Iraqi authorities on Sunday closed all entrances into Ramadi and imposed a curfew after a series of car bombings killed at least 19 people and injured more than 80 others, according to Interior Ministry officials.
The three — who were identified only by initials — were accused of contacts with opposition groups, the semi-official ISNA news agency reported Saturday. The death sentences can be appealed, ISNA reported, quoting Bashiri Rad, director of public relations of the Tehran judiciary. No other information was released about the three defendants or the charges they faced. The Iranian government restricts the activity of journalists in Iran, making it difficult for news organizations to independently obtain or confirm information. Tens of thousands of Iranians took to the streets in protest following the country’s contested June 12 presidential election. Incumbent President Mahmoud Ahmadinejad won a second term despite widespread fraud accusations by supporters of opposition candidates.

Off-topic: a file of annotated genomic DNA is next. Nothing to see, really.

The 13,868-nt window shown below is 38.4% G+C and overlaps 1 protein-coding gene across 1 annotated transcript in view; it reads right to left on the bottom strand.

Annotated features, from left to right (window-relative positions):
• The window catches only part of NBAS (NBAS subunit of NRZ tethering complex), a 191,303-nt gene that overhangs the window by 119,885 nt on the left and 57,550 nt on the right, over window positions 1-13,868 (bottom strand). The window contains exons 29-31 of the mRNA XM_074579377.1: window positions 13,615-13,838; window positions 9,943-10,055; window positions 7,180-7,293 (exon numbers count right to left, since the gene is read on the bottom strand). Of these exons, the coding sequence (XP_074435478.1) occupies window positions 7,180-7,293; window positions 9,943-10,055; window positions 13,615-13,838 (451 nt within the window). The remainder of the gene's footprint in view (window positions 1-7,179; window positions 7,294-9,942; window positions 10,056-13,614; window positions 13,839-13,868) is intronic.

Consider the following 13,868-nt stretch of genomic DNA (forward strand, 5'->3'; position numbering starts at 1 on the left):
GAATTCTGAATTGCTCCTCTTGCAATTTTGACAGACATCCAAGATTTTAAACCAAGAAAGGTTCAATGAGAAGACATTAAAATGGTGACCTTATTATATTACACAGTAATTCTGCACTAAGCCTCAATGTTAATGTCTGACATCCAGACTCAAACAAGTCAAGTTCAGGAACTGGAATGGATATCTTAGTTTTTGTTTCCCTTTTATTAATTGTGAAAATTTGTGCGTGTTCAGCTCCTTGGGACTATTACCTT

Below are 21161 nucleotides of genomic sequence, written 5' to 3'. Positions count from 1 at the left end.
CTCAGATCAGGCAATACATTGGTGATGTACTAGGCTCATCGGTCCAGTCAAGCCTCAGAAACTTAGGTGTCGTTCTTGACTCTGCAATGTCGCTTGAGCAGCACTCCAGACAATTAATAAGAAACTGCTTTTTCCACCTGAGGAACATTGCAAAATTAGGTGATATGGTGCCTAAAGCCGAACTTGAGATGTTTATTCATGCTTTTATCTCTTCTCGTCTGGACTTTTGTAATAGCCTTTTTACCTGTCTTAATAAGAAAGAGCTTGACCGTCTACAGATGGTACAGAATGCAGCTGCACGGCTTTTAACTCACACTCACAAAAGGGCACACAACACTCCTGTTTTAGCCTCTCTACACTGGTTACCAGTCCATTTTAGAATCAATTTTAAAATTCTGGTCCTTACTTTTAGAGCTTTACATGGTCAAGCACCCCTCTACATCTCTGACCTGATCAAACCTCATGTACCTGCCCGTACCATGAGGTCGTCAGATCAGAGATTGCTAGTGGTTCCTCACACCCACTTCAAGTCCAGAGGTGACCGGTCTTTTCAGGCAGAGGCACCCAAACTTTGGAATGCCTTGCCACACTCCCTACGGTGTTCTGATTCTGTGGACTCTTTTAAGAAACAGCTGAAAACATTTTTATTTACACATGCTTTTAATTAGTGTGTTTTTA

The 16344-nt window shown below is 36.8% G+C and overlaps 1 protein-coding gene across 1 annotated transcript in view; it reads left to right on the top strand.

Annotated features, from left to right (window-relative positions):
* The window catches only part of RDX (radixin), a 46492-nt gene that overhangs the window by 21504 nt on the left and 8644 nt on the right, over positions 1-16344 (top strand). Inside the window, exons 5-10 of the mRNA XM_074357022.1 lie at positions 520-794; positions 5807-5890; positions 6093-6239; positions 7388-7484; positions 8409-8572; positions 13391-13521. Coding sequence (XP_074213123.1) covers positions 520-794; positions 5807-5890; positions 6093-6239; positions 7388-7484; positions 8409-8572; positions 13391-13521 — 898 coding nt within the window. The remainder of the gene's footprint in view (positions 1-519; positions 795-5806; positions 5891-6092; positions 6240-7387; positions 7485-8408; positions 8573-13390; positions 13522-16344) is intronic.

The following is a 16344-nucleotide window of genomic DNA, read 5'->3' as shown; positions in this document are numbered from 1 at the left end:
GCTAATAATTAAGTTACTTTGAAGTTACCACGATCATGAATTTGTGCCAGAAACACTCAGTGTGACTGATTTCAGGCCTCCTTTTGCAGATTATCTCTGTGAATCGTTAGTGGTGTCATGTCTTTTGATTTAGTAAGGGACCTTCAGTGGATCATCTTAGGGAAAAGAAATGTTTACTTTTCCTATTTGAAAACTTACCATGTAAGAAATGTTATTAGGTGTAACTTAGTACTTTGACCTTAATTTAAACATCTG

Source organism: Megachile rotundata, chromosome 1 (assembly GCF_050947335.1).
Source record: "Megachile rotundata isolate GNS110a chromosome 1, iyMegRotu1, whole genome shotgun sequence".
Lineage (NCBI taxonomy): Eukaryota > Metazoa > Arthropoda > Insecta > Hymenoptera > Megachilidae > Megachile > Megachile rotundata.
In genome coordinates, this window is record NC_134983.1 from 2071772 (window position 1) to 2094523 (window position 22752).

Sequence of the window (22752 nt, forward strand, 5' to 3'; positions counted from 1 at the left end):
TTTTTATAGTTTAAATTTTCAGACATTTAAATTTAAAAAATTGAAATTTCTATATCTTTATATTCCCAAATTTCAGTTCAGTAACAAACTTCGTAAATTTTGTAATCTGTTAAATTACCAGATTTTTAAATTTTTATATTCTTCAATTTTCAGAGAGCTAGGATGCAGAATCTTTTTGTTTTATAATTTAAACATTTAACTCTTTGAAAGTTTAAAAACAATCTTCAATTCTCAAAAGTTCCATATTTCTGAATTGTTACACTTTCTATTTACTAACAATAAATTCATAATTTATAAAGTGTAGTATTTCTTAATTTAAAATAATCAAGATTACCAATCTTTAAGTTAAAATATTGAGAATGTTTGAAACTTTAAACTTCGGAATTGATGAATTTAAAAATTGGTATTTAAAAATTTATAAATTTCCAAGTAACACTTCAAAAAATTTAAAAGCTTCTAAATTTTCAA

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Dozens of protesters have been tried in the months since. Opposition presidential candidates Mehdi Karrubi and Mir Hossein Moussavi have alleged that those convicted were tortured into confessing, and that some defendants were raped in prison. Reformist former President Mohammad Khatami condemned “the atrocities committed at certain detention centers, as well as those committed during arrests, which, in some cases, resulted in murder,” according to a statement issued by his office in August. The Iranian government initially denied such accusations. But state media reported in August that authorities had fired and arrested the chief of an Iranian jail that was closed amid allegations of mistreatment of detainees.